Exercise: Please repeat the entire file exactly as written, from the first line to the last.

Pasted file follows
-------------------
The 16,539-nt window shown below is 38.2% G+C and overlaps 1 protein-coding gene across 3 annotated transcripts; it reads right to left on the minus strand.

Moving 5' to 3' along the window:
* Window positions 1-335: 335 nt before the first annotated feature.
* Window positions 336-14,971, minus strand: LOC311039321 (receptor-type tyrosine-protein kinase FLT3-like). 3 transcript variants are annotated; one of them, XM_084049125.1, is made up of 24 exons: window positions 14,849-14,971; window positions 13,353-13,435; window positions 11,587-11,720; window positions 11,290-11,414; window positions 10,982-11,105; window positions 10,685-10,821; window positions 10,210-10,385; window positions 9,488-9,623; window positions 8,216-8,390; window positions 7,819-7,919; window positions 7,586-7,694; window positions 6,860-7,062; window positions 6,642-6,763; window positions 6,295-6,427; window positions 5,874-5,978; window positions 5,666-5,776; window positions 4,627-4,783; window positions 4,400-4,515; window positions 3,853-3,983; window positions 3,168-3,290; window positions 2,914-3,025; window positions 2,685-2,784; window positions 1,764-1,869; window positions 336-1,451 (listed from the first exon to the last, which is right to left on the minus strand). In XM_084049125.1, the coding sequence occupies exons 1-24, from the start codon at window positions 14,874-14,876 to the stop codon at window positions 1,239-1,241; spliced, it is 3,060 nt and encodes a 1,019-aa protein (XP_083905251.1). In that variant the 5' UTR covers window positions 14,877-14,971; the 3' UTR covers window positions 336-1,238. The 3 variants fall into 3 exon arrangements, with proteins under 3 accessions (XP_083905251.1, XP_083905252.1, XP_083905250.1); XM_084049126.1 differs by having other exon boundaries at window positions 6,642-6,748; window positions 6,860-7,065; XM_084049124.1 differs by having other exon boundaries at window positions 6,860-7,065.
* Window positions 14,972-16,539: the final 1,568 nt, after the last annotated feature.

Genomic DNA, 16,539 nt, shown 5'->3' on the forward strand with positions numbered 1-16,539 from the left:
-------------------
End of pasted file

The 16,539-nt window shown below is 38.2% G+C and overlaps 1 protein-coding gene across 3 annotated transcripts; it reads right to left on the minus strand.

Moving 5' to 3' along the window:
* Window positions 1-335: 335 nt before the first annotated feature.
* Window positions 336-14,971, minus strand: LOC311039321 (receptor-type tyrosine-protein kinase FLT3-like). 3 transcript variants are annotated; one of them, XM_084049125.1, is made up of 24 exons: window positions 14,849-14,971; window positions 13,353-13,435; window positions 11,587-11,720; window positions 11,290-11,414; window positions 10,982-11,105; window positions 10,685-10,821; window positions 10,210-10,385; window positions 9,488-9,623; window positions 8,216-8,390; window positions 7,819-7,919; window positions 7,586-7,694; window positions 6,860-7,062; window positions 6,642-6,763; window positions 6,295-6,427; window positions 5,874-5,978; window positions 5,666-5,776; window positions 4,627-4,783; window positions 4,400-4,515; window positions 3,853-3,983; window positions 3,168-3,290; window positions 2,914-3,025; window positions 2,685-2,784; window positions 1,764-1,869; window positions 336-1,451 (listed from the first exon to the last, which is right to left on the minus strand). In XM_084049125.1, the coding sequence occupies exons 1-24, from the start codon at window positions 14,874-14,876 to the stop codon at window positions 1,239-1,241; spliced, it is 3,060 nt and encodes a 1,019-aa protein (XP_083905251.1). In that variant the 5' UTR covers window positions 14,877-14,971; the 3' UTR covers window positions 336-1,238. The 3 variants fall into 3 exon arrangements, with proteins under 3 accessions (XP_083905251.1, XP_083905252.1, XP_083905250.1); XM_084049126.1 differs by having other exon boundaries at window positions 6,642-6,748; window positions 6,860-7,065; XM_084049124.1 differs by having other exon boundaries at window positions 6,860-7,065.
* Window positions 14,972-16,539: the final 1,568 nt, after the last annotated feature.

Genomic DNA, 16,539 nt, shown 5'->3' on the forward strand with positions numbered 1-16,539 from the left: